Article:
Is climate a Christian issue?

Perhaps the simplest response to this would be, yes. Genesis 2:15 highlights that the Lord God placed humans in the garden to work it and keep it, and as stewards of the Earth we are tasked with extending our care.

God loves his creation, and calls us to care for it, to attend to its flourishing and add to its abundance and in that, we too flourish and enter into God’s joy.

Bishop Vivienne Faull recently expressed her support of the recent climate action, saying:

“The ongoing investment in fossil fuels is continuing to cause devastating damage to the climate and ecosystems on which we all depend. It is up to us as Stewards of the Earth, to tell the truth and act now in the face of catastrophic climate and ecological breakdown.

“We are inspired by the example of Jesus Christ to challenge the powers that dictate the unjust devastation of the Earth, as well as continuing to examine and change our own priorities and that of our churches.”

Register for EcoChurch

If you want to take part in local climate action, you can get involved in the A Rocha UK’s EcoChurch project.

EcoChurch is A Rocha UK’s award scheme for churches in England and Wales who want to demonstrate that the gospel is good news for God’s earth. A Rocha UK is a Christian charity working for the protection and restoration of the natural world, both as a response to the biblical mandate to care for the earth, and as a demonstration of the Christian hope for God’s world.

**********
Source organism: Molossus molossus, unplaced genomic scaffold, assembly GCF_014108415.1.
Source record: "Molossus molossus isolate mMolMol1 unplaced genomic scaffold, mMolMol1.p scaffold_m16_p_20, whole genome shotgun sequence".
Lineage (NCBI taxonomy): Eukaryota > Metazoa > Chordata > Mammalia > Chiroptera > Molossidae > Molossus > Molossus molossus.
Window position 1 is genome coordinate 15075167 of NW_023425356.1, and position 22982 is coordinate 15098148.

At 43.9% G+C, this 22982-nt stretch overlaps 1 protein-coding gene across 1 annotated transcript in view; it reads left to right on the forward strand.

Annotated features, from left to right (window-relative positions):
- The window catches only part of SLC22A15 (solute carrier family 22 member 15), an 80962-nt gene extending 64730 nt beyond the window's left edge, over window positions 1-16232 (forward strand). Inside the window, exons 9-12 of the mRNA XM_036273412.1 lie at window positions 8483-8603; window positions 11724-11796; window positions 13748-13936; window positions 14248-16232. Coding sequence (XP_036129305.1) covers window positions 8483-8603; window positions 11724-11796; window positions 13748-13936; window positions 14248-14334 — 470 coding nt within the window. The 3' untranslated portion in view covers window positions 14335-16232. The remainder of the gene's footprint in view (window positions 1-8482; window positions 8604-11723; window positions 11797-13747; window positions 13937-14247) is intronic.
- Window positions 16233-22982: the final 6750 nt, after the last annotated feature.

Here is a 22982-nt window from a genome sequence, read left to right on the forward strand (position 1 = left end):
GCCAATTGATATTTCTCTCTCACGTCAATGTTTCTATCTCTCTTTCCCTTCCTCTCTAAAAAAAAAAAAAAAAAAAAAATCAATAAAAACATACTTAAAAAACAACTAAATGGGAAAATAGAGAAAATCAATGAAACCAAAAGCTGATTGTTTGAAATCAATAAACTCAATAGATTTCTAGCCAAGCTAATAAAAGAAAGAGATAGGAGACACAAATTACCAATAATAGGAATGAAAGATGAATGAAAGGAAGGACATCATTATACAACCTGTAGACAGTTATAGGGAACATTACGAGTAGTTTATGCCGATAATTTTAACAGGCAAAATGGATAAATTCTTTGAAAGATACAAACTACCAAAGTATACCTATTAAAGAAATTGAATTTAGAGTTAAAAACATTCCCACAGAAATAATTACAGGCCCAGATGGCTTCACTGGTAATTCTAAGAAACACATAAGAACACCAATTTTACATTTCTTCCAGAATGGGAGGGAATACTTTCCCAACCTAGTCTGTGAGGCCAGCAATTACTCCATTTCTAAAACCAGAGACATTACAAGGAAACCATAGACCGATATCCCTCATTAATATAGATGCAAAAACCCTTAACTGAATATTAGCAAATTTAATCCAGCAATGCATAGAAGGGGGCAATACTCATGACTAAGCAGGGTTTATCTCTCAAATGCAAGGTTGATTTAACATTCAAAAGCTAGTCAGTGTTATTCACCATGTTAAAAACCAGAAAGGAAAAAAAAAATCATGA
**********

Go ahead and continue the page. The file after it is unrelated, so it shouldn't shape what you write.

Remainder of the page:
St Mary’s Marshfield have been working towards the EcoChurch award scheme by transforming their churchyard into a space for biodiversity. They have a ‘Swift Hotel’ in the church tower, which was installed in response to the declining swift population due to lack of nesting sites. Additionally, they have set up two beehives in their churchyard to increase the diversity of wildflowers in the area. Their dedicated Community Payback workers have spruced up their eight compost bins, and local people can request their own bag of compost! St Mary’s also has plans to take part in the Diocese of Bristol’s decarbonisation scheme.

For more inspiration, visit the A Rocha UK’s EcoChurch website, or register to join the award scheme!

What are we doing?

You may be aware that the Church of England has pledged to reach Carbon Net Zero by 2030. We are striving towards an Eco Diocese award, which means that we are committed to reducing our carbon footprint and embedding environmental issues into our mission.

Aside from this, the Diocese of Bristol is taking the lead, with our own Carbon Net Zero scheme, as part of the ‘Transforming Church.Together’ strategy. We are in the process of planning and rolling out energy audits across our churches, properties, schools, and community spaces. In addition, we are looking at solar panel installation, heating system changes and decarbonisation works.

We want to support our churches to become spaces that sustain the planet and communities they serve. Please get in touch with our property and environment team here at the diocese if you have any questions: